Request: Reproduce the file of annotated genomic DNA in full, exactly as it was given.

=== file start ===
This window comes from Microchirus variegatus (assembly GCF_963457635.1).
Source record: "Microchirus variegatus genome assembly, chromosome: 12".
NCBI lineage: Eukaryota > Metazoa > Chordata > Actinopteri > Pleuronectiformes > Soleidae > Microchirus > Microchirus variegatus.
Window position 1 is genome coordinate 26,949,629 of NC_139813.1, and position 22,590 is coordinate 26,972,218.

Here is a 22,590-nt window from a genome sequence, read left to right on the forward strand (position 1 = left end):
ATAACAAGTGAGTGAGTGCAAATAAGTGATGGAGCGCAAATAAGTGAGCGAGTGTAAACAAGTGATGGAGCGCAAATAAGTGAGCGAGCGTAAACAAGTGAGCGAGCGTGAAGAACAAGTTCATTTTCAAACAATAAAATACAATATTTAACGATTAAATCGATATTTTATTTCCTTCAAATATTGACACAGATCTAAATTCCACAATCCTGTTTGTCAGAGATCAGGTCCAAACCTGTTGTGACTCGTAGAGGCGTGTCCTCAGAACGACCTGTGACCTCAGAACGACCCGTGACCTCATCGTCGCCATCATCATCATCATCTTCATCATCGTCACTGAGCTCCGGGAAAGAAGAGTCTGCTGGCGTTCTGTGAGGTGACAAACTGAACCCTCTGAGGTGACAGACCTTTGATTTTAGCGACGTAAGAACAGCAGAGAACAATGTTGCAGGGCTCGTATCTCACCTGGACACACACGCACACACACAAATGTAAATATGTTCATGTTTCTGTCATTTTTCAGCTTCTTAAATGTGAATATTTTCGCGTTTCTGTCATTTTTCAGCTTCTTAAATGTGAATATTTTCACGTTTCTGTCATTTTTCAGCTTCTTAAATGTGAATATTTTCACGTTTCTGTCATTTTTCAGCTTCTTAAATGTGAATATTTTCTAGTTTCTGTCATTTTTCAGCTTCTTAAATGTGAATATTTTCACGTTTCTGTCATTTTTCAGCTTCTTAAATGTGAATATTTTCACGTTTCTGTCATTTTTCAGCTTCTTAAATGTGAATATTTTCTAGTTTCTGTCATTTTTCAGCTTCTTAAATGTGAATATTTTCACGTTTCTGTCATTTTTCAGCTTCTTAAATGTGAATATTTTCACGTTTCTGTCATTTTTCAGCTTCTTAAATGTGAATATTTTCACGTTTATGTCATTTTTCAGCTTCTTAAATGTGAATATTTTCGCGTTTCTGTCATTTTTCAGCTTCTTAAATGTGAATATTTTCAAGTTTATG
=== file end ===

This window comes from Microchirus variegatus (assembly GCF_963457635.1).
Source record: "Microchirus variegatus genome assembly, chromosome: 12".
NCBI lineage: Eukaryota > Metazoa > Chordata > Actinopteri > Pleuronectiformes > Soleidae > Microchirus > Microchirus variegatus.
Window position 1 is genome coordinate 26,949,629 of NC_139813.1, and position 22,590 is coordinate 26,972,218.

Here is a 22,590-nt window from a genome sequence, read left to right on the forward strand (position 1 = left end):
ATAACAAGTGAGTGAGTGCAAATAAGTGATGGAGCGCAAATAAGTGAGCGAGTGTAAACAAGTGATGGAGCGCAAATAAGTGAGCGAGCGTAAACAAGTGAGCGAGCGTGAAGAACAAGTTCATTTTCAAACAATAAAATACAATATTTAACGATTAAATCGATATTTTATTTCCTTCAAATATTGACACAGATCTAAATTCCACAATCCTGTTTGTCAGAGATCAGGTCCAAACCTGTTGTGACTCGTAGAGGCGTGTCCTCAGAACGACCTGTGACCTCAGAACGACCCGTGACCTCATCGTCGCCATCATCATCATCATCTTCATCATCGTCACTGAGCTCCGGGAAAGAAGAGTCTGCTGGCGTTCTGTGAGGTGACAAACTGAACCCTCTGAGGTGACAGACCTTTGATTTTAGCGACGTAAGAACAGCAGAGAACAATGTTGCAGGGCTCGTATCTCACCTGGACACACACGCACACACACAAATGTAAATATGTTCATGTTTCTGTCATTTTTCAGCTTCTTAAATGTGAATATTTTCGCGTTTCTGTCATTTTTCAGCTTCTTAAATGTGAATATTTTCACGTTTCTGTCATTTTTCAGCTTCTTAAATGTGAATATTTTCACGTTTCTGTCATTTTTCAGCTTCTTAAATGTGAATATTTTCTAGTTTCTGTCATTTTTCAGCTTCTTAAATGTGAATATTTTCACGTTTCTGTCATTTTTCAGCTTCTTAAATGTGAATATTTTCACGTTTCTGTCATTTTTCAGCTTCTTAAATGTGAATATTTTCTAGTTTCTGTCATTTTTCAGCTTCTTAAATGTGAATATTTTCACGTTTCTGTCATTTTTCAGCTTCTTAAATGTGAATATTTTCACGTTTCTGTCATTTTTCAGCTTCTTAAATGTGAATATTTTCACGTTTATGTCATTTTTCAGCTTCTTAAATGTGAATATTTTCGCGTTTCTGTCATTTTTCAGCTTCTTAAATGTGAATATTTTCAAGTTTATG